In March 2020, businesses around the world closed their offices almost overnight. Many that had never considered work-from-home as a legitimate option suddenly had to figure out how to do so. This pivot was abrupt, but it quickly became the norm.
Fast-forward a year, and many businesses are starting to see a light at the end of the tunnel. For some, they've decided distributed work is their future -- and they'll never go back to high office rents. Others are trying to broach the subject with their employees: "What will you need to feel comfortable returning to working in an office in a post-Covid world?"
Throughout the past year, my company has had sporadic requests to use our office space for in-person meetings -- something that is part of our business offering. When our state allowed us to reopen in the fall, we determined that it would be too costly to open to outside members, but have opened for any of our team members who choose to work from there -- provided they follow our updated policy regarding mask usage, distancing, and sanitization.
Now that a vaccine is on the horizon, these external requests have become more frequent, and we have had to have additional discussions around what it will take for us to feel ready to open to the public.
If you're on the fence, here are three things you should consider before deciding to open your office again:
1. Be Flexible
You need to find a way to let your employees know that you are trying to offer them the flexibility they want. An email announcing that you will be returning to traditional work hours might not make much of an impact -- at least not the kind you want.
For many, there's a chance that if employees will have to commute again, they may be less likely to come back. A recent survey by Slack said nearly a third of employees don't ever want to return to an office environment at all.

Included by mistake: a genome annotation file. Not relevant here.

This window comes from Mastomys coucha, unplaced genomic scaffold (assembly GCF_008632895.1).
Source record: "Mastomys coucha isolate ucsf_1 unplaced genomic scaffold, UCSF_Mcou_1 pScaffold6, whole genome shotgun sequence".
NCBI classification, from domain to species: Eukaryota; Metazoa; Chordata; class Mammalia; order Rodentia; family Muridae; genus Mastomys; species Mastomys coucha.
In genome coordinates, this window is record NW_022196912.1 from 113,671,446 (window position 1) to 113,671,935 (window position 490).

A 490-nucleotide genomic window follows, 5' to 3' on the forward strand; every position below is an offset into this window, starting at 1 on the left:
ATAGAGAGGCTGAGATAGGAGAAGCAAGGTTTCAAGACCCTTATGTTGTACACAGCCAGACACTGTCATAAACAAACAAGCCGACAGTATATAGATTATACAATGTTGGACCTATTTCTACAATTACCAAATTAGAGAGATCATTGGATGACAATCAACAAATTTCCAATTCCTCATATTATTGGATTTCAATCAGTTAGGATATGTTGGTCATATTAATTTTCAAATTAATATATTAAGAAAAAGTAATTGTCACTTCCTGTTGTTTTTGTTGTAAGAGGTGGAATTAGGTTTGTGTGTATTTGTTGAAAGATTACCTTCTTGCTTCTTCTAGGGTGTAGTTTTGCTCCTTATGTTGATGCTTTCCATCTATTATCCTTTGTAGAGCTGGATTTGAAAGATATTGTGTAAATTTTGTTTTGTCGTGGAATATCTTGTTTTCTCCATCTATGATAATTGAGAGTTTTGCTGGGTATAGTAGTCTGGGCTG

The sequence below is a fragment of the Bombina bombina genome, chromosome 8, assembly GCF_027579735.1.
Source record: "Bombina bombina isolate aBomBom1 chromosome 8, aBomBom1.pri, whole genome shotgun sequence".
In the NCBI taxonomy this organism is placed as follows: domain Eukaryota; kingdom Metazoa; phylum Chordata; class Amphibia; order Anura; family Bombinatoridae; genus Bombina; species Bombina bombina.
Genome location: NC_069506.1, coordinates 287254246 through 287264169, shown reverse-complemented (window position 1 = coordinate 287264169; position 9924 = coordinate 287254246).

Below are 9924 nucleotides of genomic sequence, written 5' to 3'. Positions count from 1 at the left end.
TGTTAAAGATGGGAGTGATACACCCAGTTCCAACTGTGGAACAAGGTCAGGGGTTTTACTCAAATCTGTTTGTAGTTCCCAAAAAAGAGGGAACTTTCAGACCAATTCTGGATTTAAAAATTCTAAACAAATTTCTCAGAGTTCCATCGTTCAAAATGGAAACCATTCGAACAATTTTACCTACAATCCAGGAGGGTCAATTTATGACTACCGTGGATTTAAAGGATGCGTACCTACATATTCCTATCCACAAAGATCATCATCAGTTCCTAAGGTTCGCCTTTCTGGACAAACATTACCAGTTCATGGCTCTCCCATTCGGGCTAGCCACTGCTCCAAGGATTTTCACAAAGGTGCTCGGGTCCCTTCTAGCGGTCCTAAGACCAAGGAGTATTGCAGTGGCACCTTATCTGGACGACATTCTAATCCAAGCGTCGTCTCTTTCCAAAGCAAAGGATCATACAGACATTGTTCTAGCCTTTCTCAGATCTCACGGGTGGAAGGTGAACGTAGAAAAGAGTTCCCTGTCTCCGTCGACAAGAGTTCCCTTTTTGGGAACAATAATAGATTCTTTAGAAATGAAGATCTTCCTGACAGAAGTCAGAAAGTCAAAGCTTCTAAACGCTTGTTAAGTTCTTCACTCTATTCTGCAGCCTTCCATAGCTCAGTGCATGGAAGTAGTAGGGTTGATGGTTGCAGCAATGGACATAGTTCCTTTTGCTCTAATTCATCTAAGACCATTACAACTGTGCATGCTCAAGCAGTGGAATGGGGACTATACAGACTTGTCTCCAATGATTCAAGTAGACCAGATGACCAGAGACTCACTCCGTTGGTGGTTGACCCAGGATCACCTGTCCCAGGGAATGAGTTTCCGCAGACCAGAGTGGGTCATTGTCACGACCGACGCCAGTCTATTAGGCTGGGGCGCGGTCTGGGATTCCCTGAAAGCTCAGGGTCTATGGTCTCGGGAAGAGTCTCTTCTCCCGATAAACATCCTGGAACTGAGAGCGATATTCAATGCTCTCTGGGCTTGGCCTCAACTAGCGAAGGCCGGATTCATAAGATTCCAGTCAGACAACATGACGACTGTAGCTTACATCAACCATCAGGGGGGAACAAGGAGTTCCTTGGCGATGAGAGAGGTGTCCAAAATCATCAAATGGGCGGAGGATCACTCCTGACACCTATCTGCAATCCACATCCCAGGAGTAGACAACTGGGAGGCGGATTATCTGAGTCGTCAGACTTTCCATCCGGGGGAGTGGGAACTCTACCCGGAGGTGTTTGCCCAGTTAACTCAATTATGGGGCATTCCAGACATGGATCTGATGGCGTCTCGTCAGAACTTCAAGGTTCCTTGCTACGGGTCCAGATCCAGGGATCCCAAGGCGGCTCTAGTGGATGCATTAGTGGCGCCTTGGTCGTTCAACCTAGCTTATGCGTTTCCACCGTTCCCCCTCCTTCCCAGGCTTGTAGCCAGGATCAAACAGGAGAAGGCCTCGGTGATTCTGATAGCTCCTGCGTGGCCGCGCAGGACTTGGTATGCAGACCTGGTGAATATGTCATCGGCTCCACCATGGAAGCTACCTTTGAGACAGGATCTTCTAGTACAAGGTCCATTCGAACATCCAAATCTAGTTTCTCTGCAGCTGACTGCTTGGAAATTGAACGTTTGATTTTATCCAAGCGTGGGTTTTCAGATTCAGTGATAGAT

2. Offer Alternatives
If you can't deliver on the same type of flexibility or a more balanced work-life that people have gotten used to, that's OK. Your employees will likely accept that if they know you are going to make the effort to try. In fact, many may be willing to give the office another shot if they see efforts being made by management to offer alternatives.
For some, there may be hesitation to return to an office until their children are able to return to school, unless an accommodation can be made -- perhaps offering a nontraditional benefit like a babysitting service may be just the thing that brings people back.
3. Be Safe
Additionally, you'll need to be prepared to provide a safe workspace. What are the Covid regulations in your area? What accommodations will you need to put into place? How many people are allowed indoors at one time? It may not even be financially feasible for your business to reopen. A full rewrite of your previous policies and procedures will be necessary before you can enforce them.
We have had these discussions during our weekly virtual all-hands, and allowed everyone to speak up with their own concerns. For our team, beyond our main policy, we have decided not to force anyone to come back before they personally feel safe to do so.
Finally, remember this: The transition from a post-Covid world to Work 2.0 is going to be bumpy, and it's not going to happen overnight. The sooner you start having these conversations, the better it will be for your company.